A Most Unusual Sailboat

. . . made from sea shells

    Walter Kibildzis (1918?-2004), born in the Baltic Sea port of Gdynia, served
as an engineer in the Polish merchant marine.  He visited many ports along the
east coast of the United States and developed a deep fondness for Americans.
    In 1977, my favorite aunt, Virginia Plummer (1909-2002), traveled to Poland
and, on a whim, took a train to Gdynia -- without bothering to first make hotel
reservations.  Having arrived at the train station in Gdynia, Virginia sat on her
suitcase, pondering her next move.  Ten minutes later, Walter happened along.
    Walter, speaking Polish, asked if Virginia required any assistance.  Virginia,
having been born in Poland, responded in Polish that she did, indeed, need a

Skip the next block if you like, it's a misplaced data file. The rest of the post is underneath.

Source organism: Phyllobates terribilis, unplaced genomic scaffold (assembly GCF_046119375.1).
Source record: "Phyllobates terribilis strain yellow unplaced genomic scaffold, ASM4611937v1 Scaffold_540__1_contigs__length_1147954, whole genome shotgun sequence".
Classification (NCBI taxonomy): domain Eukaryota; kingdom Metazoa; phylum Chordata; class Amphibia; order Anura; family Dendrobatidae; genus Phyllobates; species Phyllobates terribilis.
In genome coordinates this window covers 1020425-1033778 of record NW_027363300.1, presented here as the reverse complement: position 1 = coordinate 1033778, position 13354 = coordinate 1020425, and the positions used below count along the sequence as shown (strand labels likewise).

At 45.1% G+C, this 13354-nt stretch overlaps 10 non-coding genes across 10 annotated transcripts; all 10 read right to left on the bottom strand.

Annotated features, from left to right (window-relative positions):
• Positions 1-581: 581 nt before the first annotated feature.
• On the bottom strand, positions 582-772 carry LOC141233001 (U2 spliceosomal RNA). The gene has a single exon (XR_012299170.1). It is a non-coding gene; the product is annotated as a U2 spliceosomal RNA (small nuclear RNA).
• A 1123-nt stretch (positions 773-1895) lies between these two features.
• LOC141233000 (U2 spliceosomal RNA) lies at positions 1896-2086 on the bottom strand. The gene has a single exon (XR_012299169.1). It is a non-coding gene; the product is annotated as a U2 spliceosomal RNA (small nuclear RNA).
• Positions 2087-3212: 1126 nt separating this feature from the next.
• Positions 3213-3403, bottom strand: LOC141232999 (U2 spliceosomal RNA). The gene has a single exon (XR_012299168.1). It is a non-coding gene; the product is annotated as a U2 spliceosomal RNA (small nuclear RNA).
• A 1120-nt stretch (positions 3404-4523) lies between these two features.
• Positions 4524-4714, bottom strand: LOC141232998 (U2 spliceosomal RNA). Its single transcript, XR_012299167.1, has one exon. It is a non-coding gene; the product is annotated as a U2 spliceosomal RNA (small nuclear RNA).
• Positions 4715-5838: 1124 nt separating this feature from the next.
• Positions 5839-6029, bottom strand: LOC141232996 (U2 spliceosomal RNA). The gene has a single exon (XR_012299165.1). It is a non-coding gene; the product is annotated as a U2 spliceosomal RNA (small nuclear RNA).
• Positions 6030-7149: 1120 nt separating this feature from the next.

place to spend the night.  When Walter learned that Virginia was American, he
whisked her home to his wife and two daughters, and a friendship was born.
    In March of 1985, Virginia once again longed to visit her country of birth --
and took me in tow on an eight-day whirlwind tour that began in Warsaw and
covered several hundred miles through small villages and open countryside, 
including several overnight stays with distant relatives, ultimately landing us
in Gdynia where I received an introduction to the legendary Walter Kibildzis.

    Upon our departure two days later, Walter presented me with this sailboat
which has bounced around the world with me ever since.  Walter explained
how he built it himself from seashells he collected on his daily walks along the
shoreline near Gdynia.  He hoped the boat would serve as a reminder of that
visit to Gdynia . . . and of my roots in Poland.
    Unknown to Walter at the time, my father's mother had been born and raised
in Gdynia, so his little boat carries a lot more symbolism than Walter intended.

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